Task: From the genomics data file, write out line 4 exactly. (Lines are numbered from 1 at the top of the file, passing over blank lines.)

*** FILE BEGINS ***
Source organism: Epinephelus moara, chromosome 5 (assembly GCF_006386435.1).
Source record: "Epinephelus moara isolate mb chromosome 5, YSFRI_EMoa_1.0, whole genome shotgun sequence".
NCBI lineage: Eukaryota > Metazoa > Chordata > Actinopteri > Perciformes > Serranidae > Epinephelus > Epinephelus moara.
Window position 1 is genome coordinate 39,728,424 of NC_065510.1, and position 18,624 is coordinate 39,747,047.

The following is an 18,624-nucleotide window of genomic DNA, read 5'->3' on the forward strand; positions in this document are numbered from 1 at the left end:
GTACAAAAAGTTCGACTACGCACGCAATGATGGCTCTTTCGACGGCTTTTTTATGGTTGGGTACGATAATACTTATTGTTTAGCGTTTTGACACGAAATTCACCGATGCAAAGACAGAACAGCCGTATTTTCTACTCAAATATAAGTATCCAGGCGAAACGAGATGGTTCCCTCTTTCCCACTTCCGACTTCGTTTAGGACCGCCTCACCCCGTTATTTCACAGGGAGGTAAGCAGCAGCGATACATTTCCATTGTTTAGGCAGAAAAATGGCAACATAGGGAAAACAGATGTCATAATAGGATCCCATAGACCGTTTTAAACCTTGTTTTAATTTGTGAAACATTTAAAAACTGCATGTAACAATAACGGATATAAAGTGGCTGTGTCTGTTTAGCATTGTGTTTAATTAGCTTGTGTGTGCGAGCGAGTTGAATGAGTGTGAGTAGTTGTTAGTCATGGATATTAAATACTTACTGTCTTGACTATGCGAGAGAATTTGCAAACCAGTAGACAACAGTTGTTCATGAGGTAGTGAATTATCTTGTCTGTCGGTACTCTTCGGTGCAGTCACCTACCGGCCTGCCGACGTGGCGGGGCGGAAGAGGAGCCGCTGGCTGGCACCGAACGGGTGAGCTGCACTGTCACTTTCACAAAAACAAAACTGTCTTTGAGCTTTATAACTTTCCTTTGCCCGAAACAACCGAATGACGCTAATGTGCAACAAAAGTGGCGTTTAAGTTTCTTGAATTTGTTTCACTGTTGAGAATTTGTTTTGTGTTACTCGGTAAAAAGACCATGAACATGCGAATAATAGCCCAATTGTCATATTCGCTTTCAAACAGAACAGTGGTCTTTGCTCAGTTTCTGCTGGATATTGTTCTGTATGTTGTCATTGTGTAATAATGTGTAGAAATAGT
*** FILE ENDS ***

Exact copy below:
Window position 1 is genome coordinate 39,728,424 of NC_065510.1, and position 18,624 is coordinate 39,747,047.